Differences in cellular behavior are central to normal human development and how injury, pathogens and mutations cause dysfunction. Many aspects of differential cellular behavior can be attributed to differences in protein localization such as reduced adhesion molecules or increased secretion of enzymes. Clathrin dependent traffic between the trans-Golgi network (TGN) and endosomes plays an important role in localization of proteins important for cell migration, cell signaling and survival. The experiments in this proposal fit into a long term goal to understand how developmental programs, mutations and cell signaling act on the traffic machinery to cause differential cellular behavior. This is the first step will be understand the molecular mechanisms leading to efficient and accurate traffic at the TGN and endosomes. It is still unclear how clathrin and its many adaptor and accessory proteins combine to provide all activities required for the complicated steps involved in traffic. These steps include selecting and concentrating cargo, generating and targeting a transport carrier in vivo. Previous identification of a network of interacting clathrin adaptors that act at TGN and endosomes has opened new avenues for understanding the molecular mechanism of clathrin dependent traffic. In this proposal, molecular mechanisms leading to fidelity in membrane traffic and a signaling pathway regulating membrane traffic in yeast will be examined.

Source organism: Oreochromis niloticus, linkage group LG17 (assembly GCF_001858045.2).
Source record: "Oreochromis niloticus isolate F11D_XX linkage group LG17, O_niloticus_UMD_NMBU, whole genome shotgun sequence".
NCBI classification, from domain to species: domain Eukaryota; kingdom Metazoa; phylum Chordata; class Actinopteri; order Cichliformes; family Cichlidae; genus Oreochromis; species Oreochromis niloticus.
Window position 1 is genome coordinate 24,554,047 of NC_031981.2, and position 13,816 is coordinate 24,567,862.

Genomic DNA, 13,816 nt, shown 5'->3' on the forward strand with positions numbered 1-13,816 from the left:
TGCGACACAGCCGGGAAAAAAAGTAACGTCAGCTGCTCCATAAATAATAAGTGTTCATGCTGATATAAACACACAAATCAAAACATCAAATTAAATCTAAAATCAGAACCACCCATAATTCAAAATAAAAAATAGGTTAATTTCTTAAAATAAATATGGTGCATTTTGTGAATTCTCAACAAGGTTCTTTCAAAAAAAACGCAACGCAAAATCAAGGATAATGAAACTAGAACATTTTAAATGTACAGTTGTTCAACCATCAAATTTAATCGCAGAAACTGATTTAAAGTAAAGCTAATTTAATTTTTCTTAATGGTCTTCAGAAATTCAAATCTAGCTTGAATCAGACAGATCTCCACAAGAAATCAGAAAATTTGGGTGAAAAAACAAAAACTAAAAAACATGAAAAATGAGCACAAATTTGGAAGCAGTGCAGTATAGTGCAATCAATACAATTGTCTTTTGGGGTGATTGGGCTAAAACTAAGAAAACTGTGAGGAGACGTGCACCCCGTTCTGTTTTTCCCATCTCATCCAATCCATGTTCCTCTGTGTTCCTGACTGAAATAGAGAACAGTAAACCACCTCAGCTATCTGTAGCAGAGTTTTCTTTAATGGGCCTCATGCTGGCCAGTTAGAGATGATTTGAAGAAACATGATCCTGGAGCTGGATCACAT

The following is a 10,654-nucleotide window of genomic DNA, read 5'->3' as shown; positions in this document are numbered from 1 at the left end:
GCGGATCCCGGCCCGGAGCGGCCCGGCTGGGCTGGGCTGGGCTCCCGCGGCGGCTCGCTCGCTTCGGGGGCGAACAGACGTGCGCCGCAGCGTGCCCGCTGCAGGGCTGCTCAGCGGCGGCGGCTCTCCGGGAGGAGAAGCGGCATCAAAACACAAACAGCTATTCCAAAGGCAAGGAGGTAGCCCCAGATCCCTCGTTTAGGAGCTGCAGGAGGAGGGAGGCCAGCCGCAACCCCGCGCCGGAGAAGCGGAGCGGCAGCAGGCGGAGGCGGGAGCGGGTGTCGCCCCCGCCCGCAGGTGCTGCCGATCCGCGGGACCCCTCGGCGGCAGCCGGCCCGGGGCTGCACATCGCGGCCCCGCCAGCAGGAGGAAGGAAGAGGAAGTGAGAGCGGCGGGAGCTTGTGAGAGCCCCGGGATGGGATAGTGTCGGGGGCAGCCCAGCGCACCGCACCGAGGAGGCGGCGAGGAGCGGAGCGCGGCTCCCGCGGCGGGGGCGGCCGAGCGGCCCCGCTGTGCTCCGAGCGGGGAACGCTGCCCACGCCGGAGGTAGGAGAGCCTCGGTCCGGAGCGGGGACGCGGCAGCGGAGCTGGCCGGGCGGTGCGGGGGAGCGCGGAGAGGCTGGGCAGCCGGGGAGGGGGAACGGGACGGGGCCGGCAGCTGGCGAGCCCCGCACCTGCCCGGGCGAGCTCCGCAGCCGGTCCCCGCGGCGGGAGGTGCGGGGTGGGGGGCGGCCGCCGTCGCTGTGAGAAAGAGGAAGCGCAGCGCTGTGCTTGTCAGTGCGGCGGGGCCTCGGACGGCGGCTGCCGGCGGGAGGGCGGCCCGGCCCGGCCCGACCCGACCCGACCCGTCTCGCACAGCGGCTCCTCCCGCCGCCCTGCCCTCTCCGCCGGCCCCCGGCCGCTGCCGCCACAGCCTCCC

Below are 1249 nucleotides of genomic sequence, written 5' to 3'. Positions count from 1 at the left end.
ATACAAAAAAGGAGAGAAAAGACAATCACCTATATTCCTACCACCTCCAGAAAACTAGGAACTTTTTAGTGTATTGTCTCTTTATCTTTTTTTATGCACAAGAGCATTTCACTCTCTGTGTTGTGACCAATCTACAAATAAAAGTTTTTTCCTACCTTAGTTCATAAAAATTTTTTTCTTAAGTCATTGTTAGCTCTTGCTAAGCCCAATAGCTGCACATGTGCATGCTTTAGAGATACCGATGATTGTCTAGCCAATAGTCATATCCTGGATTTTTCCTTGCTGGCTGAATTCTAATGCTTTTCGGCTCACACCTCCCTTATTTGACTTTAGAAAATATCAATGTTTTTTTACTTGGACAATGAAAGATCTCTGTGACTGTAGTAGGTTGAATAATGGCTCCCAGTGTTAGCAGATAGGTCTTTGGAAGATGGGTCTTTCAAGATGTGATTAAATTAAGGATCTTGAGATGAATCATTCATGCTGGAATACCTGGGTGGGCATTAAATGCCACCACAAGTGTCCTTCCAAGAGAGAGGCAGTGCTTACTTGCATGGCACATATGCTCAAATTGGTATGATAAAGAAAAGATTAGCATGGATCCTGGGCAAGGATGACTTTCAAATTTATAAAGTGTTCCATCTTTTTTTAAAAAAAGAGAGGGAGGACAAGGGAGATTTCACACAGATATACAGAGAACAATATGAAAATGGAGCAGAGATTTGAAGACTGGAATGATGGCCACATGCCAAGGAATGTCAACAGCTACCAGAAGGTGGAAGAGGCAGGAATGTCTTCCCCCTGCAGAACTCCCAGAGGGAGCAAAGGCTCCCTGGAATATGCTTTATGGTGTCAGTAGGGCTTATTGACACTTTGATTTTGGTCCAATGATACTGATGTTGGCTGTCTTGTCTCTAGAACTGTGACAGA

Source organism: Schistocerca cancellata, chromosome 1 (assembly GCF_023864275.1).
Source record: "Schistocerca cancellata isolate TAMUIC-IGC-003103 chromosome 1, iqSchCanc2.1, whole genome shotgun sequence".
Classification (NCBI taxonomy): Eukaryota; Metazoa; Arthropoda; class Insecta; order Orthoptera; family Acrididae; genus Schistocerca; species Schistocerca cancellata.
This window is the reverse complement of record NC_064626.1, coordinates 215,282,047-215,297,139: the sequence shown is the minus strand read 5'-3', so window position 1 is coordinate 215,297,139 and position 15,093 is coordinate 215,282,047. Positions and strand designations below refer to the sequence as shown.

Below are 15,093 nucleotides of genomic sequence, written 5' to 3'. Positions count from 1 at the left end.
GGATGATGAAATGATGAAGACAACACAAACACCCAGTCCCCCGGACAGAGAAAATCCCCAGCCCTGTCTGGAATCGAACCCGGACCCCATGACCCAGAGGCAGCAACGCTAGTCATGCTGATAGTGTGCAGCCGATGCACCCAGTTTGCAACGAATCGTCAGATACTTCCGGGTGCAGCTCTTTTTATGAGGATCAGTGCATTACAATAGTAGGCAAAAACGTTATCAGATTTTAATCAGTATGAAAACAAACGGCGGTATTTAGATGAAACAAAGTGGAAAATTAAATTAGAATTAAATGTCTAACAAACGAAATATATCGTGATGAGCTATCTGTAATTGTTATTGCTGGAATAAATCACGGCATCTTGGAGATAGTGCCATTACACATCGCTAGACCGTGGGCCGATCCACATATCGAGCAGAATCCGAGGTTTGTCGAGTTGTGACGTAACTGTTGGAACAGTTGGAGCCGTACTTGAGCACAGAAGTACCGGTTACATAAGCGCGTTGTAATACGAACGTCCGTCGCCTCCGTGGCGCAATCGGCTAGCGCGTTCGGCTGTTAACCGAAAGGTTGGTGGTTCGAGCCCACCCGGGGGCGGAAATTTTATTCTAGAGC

In aim1, specific hypotheses will be tested about how clathrin and adaptors ensure coats assemble at the correct membrane, that events occur in the correct order and the correct proteins are transported. Hypotheses to be tested are that 1) cooperative binding and 2) competition for space in the tightly packed clathrin coat determine when an adaptor functions. A combined approach to test these hypotheses will use in vitro biochemistry, cell fractionation, assays of membrane traffic and live-cell microscopy of specific mutations in adaptor proteins.
In Aim2, a newly identified regulation of clathrin adaptors in low nutrient conditions will be investigated. Hypotheses to be tested are that 1) low nutrients inhibits membrane traffic, 2) inhibition acts at the level of adaptor modification and 3) conserved signaling pathways coordinate traffic with other cellular responses to low nutrients.
Mutations of clathrin adaptors are observed in cancer and inherited mental retardation, and genome wide association studies links an adaptor to schizophrenia. Understanding how mutations in adaptors lead to dysfunction at the cellular level may suggest therapeutic interventions, and determine whether adaptor alleles are risk factors for cancer, schizophrenia and other diseases.
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